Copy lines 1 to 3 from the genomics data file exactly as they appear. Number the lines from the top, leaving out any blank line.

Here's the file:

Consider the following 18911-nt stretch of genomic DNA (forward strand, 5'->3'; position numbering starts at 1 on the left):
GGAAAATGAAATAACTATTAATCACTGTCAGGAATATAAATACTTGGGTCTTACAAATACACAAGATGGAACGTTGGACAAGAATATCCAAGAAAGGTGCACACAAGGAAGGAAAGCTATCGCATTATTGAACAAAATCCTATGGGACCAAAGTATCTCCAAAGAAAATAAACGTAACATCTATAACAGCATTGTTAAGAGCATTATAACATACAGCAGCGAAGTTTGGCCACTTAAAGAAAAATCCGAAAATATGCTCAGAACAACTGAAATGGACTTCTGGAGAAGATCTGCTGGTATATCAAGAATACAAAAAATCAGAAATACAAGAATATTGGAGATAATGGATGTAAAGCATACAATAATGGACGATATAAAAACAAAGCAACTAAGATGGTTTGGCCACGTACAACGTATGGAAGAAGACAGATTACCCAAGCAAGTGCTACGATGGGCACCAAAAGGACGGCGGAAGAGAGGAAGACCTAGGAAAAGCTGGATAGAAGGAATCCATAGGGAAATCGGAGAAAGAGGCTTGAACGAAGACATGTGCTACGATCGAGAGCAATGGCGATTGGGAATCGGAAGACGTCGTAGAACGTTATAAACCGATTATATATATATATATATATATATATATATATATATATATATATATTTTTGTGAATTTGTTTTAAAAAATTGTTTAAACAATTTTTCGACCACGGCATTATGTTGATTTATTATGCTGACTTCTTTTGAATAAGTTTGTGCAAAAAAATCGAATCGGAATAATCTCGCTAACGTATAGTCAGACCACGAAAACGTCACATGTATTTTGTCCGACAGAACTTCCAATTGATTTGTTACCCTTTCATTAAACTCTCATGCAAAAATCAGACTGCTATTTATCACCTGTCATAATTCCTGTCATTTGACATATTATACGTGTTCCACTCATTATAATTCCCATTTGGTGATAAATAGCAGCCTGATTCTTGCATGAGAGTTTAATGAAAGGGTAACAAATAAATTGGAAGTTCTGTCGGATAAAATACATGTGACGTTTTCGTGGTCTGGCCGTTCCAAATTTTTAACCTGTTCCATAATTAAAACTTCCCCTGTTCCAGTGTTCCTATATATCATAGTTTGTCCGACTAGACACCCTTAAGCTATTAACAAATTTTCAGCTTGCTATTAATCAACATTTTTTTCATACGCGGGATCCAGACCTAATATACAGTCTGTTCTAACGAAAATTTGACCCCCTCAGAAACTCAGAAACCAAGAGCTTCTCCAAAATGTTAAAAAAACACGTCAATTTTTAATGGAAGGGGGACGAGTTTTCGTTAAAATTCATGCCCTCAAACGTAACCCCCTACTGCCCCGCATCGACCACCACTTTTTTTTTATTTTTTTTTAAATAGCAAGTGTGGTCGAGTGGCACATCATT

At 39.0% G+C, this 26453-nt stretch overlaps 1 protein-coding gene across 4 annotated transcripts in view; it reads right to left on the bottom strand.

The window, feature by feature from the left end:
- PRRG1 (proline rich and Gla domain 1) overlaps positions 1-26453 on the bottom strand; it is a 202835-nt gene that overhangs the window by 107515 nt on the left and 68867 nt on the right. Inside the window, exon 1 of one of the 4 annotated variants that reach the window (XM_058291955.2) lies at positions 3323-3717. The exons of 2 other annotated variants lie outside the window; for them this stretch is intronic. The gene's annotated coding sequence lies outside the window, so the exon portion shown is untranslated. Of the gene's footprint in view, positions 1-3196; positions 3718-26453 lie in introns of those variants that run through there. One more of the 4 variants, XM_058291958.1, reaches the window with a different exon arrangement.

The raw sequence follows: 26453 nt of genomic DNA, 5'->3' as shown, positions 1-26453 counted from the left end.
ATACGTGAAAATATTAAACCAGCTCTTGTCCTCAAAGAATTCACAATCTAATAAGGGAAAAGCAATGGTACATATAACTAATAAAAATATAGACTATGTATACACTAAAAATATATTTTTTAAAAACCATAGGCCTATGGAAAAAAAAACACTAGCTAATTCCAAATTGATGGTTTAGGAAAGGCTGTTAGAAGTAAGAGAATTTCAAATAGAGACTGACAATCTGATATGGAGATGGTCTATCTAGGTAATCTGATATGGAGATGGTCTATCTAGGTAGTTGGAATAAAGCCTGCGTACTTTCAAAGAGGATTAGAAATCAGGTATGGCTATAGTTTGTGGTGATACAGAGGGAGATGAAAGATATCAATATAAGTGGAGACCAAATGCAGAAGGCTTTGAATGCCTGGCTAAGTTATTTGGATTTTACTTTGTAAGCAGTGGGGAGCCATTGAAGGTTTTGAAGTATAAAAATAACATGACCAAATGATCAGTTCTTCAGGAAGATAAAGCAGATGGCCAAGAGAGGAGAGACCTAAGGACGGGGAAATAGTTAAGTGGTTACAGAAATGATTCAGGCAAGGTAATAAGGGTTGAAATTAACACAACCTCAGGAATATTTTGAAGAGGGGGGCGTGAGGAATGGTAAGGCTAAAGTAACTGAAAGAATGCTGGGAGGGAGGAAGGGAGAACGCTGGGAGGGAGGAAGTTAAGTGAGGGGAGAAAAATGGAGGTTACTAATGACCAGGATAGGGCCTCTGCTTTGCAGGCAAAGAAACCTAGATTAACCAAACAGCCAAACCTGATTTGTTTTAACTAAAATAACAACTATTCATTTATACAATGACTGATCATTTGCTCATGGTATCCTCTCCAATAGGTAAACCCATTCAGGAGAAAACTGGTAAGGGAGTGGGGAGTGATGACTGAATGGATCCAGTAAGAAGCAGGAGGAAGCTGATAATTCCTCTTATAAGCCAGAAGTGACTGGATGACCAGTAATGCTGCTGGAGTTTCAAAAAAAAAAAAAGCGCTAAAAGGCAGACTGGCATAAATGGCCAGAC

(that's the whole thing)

Consider the following 18911-nt stretch of genomic DNA (forward strand, 5'->3'; position numbering starts at 1 on the left):
GGAAAATGAAATAACTATTAATCACTGTCAGGAATATAAATACTTGGGTCTTACAAATACACAAGATGGAACGTTGGACAAGAATATCCAAGAAAGGTGCACACAAGGAAGGAAAGCTATCGCATTATTGAACAAAATCCTATGGGACCAAAGTATCTCCAAAGAAAATAAACGTAACATCTATAACAGCATTGTTAAGAGCATTATAACATACAGCAGCGAAGTTTGGCCACTTAAAGAAAAATCCGAAAATATGCTCAGAACAACTGAAATGGACTTCTGGAGAAGATCTGCTGGTATATCAAGAATACAAAAAATCAGAAATACAAGAATATTGGAGATAATGGATGTAAAGCATACAATAATGGACGATATAAAAACAAAGCAACTAAGATGGTTTGGCCACGTACAACGTATGGAAGAAGACAGATTACCCAAGCAAGTGCTACGATGGGCACCAAAAGGACGGCGGAAGAGAGGAAGACCTAGGAAAAGCTGGATAGAAGGAATCCATAGGGAAATCGGAGAAAGAGGCTTGAACGAAGACATGTGCTACGATCGAGAGCAATGGCGATTGGGAATCGGAAGACGTCGTAGAACGTTATAAACCGATTATATATATATATATATATATATATATATATATATATATATATATTTTTGTGAATTTGTTTTAAAAAATTGTTTAAACAATTTTTCGACCACGGCATTATGTTGATTTATTATGCTGACTTCTTTTGAATAAGTTTGTGCAAAAAAATCGAATCGGAATAATCTCGCTAACGTATAGTCAGACCACGAAAACGTCACATGTATTTTGTCCGACAGAACTTCCAATTGATTTGTTACCCTTTCATTAAACTCTCATGCAAAAATCAGACTGCTATTTATCACCTGTCATAATTCCTGTCATTTGACATATTATACGTGTTCCACTCATTATAATTCCCATTTGGTGATAAATAGCAGCCTGATTCTTGCATGAGAGTTTAATGAAAGGGTAACAAATAAATTGGAAGTTCTGTCGGATAAAATACATGTGACGTTTTCGTGGTCTGGCCGTTCCAAATTTTTAACCTGTTCCATAATTAAAACTTCCCCTGTTCCAGTGTTCCTATATATCATAGTTTGTCCGACTAGACACCCTTAAGCTATTAACAAATTTTCAGCTTGCTATTAATCAACATTTTTTTCATACGCGGGATCCAGACCTAATATACAGTCTGTTCTAACGAAAATTTGACCCCCTCAGAAACTCAGAAACCAAGAGCTTCTCCAAAATGTTAAAAAAACACGTCAATTTTTAATGGAAGGGGGACGAGTTTTCGTTAAAATTCATGCCCTCAAACGTAACCCCCTACTGCCCCGCATCGACCACCACTTTTTTTTTATTTTTTTTTAAATAGCAAGTGTGGTCGAGTGGCACATCATT

At 39.0% G+C, this 26453-nt stretch overlaps 1 protein-coding gene across 4 annotated transcripts in view; it reads right to left on the bottom strand.